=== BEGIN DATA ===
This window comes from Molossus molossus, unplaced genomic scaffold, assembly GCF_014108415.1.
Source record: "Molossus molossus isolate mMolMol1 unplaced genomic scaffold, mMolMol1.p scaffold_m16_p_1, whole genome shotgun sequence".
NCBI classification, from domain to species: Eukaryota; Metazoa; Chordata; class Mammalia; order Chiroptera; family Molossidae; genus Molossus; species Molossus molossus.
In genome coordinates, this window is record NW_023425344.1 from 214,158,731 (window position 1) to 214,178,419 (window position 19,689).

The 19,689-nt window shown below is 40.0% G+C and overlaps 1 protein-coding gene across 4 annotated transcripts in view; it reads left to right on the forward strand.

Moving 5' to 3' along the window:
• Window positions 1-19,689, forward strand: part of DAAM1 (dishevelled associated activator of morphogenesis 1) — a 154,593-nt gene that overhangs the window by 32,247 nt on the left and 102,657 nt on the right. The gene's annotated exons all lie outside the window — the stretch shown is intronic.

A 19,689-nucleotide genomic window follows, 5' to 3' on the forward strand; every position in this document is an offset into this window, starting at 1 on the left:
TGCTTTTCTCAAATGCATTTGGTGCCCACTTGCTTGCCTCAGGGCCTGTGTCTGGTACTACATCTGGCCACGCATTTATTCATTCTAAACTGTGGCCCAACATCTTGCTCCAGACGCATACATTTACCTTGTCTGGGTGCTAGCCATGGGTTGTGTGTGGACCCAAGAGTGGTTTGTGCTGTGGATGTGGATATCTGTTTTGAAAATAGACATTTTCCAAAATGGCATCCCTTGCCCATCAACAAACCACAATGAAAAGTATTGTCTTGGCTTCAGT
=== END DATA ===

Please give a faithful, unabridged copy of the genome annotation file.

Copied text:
This window comes from Molossus molossus, unplaced genomic scaffold, assembly GCF_014108415.1.
Source record: "Molossus molossus isolate mMolMol1 unplaced genomic scaffold, mMolMol1.p scaffold_m16_p_1, whole genome shotgun sequence".
NCBI classification, from domain to species: Eukaryota; Metazoa; Chordata; class Mammalia; order Chiroptera; family Molossidae; genus Molossus; species Molossus molossus.
In genome coordinates, this window is record NW_023425344.1 from 214,158,731 (window position 1) to 214,178,419 (window position 19,689).

The 19,689-nt window shown below is 40.0% G+C and overlaps 1 protein-coding gene across 4 annotated transcripts in view; it reads left to right on the forward strand.

Moving 5' to 3' along the window:
• Window positions 1-19,689, forward strand: part of DAAM1 (dishevelled associated activator of morphogenesis 1) — a 154,593-nt gene that overhangs the window by 32,247 nt on the left and 102,657 nt on the right. The gene's annotated exons all lie outside the window — the stretch shown is intronic.

A 19,689-nucleotide genomic window follows, 5' to 3' on the forward strand; every position in this document is an offset into this window, starting at 1 on the left:
TGCTTTTCTCAAATGCATTTGGTGCCCACTTGCTTGCCTCAGGGCCTGTGTCTGGTACTACATCTGGCCACGCATTTATTCATTCTAAACTGTGGCCCAACATCTTGCTCCAGACGCATACATTTACCTTGTCTGGGTGCTAGCCATGGGTTGTGTGTGGACCCAAGAGTGGTTTGTGCTGTGGATGTGGATATCTGTTTTGAAAATAGACATTTTCCAAAATGGCATCCCTTGCCCATCAACAAACCACAATGAAAAGTATTGTCTTGGCTTCAGT